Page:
According to the BEA’s press release today:
Real gross domestic product — the output of goods and services produced by labor and propertylocated in the United States — decreased at an annual rate of 2.9 percent in the first quarter of 2014 according to the “third” estimate released by the Bureau of Economic Analysis. In the fourth quarter of 2013, real GDP increased 2.6 percent.
Here’s the year-over-year change:
The last time the drop was this much was during the 1st Q of 2009 when GDP dropped 5.4 percent. The worst YOY change during that recession was during the 4th Q of 2008 when GDP dropped 8.3 percent. Keep in mind that these numbers include government spending.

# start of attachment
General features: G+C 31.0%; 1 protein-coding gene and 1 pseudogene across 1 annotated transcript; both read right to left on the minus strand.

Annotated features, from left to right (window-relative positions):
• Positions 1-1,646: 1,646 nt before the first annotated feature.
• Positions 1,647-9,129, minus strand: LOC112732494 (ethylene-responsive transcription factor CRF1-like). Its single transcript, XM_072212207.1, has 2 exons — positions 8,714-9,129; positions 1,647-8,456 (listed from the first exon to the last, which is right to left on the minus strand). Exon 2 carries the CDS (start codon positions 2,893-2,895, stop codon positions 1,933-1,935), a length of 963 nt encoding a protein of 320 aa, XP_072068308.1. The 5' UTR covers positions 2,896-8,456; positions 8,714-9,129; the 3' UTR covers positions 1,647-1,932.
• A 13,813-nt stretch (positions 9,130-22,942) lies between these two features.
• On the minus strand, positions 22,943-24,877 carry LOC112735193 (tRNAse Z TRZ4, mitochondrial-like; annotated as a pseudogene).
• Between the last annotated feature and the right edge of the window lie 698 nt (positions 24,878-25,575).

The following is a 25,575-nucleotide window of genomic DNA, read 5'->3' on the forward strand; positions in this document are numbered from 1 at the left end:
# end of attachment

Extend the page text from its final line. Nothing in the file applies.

The numbers keep getting worse, but the mainstream economists remain on message and are continuing to blame “bad weather” as the cause of the slide. Looking at the last 25 years of GDP results, why is it that no other non-recessionary quarter saw a 2.9 percent drop due to weather? Was the winter of 2014 the worst winter in 25 years? So bad, in fact, that it succeeded in driving down economic growth by almost 3 percent in a non-recessionary quarter while the 25 previous winters failed? Or perhaps all the bad winters just happened to occur during recessions. That seems a bit unlikely.
But nevermind that. Reports Forbes:
In an interview following the release Stephen Auth, Chief Investment Officer at Federated Investors, called the revision “pretty incredible” but says that underlying trends have shown improvement that has simply been “masked” by the weather. He expects second quarter GDP growth to come in north of 4% and continual market gains.